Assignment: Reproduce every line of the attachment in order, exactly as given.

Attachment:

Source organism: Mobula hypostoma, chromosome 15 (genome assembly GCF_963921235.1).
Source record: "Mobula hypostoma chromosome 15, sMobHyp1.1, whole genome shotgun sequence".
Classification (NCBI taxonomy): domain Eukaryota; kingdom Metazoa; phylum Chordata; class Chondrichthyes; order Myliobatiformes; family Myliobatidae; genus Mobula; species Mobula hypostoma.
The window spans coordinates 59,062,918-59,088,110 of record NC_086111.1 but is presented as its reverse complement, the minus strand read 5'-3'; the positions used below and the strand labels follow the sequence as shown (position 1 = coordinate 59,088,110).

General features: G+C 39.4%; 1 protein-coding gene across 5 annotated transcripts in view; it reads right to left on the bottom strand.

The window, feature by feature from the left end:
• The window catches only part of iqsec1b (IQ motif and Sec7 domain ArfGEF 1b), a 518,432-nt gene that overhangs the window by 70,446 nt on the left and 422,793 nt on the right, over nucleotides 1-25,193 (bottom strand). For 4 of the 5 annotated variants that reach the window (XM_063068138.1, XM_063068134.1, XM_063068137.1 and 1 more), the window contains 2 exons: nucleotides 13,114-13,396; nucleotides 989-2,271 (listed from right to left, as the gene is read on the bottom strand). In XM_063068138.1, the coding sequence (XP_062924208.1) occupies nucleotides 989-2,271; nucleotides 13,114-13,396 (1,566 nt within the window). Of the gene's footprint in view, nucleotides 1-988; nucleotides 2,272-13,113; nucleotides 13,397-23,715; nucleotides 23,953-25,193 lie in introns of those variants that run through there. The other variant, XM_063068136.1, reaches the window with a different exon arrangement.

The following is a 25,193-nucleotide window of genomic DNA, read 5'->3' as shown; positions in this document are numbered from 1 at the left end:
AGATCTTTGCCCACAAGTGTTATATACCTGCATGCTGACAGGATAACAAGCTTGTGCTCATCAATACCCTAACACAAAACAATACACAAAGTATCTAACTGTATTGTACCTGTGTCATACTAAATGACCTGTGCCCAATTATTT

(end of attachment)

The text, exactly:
Source organism: Mobula hypostoma, chromosome 15 (genome assembly GCF_963921235.1).
Source record: "Mobula hypostoma chromosome 15, sMobHyp1.1, whole genome shotgun sequence".
Classification (NCBI taxonomy): domain Eukaryota; kingdom Metazoa; phylum Chordata; class Chondrichthyes; order Myliobatiformes; family Myliobatidae; genus Mobula; species Mobula hypostoma.
The window spans coordinates 59,062,918-59,088,110 of record NC_086111.1 but is presented as its reverse complement, the minus strand read 5'-3'; the positions used below and the strand labels follow the sequence as shown (position 1 = coordinate 59,088,110).

General features: G+C 39.4%; 1 protein-coding gene across 5 annotated transcripts in view; it reads right to left on the bottom strand.

The window, feature by feature from the left end:
• The window catches only part of iqsec1b (IQ motif and Sec7 domain ArfGEF 1b), a 518,432-nt gene that overhangs the window by 70,446 nt on the left and 422,793 nt on the right, over nucleotides 1-25,193 (bottom strand). For 4 of the 5 annotated variants that reach the window (XM_063068138.1, XM_063068134.1, XM_063068137.1 and 1 more), the window contains 2 exons: nucleotides 13,114-13,396; nucleotides 989-2,271 (listed from right to left, as the gene is read on the bottom strand). In XM_063068138.1, the coding sequence (XP_062924208.1) occupies nucleotides 989-2,271; nucleotides 13,114-13,396 (1,566 nt within the window). Of the gene's footprint in view, nucleotides 1-988; nucleotides 2,272-13,113; nucleotides 13,397-23,715; nucleotides 23,953-25,193 lie in introns of those variants that run through there. The other variant, XM_063068136.1, reaches the window with a different exon arrangement.

The following is a 25,193-nucleotide window of genomic DNA, read 5'->3' as shown; positions in this document are numbered from 1 at the left end:
AGATCTTTGCCCACAAGTGTTATATACCTGCATGCTGACAGGATAACAAGCTTGTGCTCATCAATACCCTAACACAAAACAATACACAAAGTATCTAACTGTATTGTACCTGTGTCATACTAAATGACCTGTGCCCAATTATTT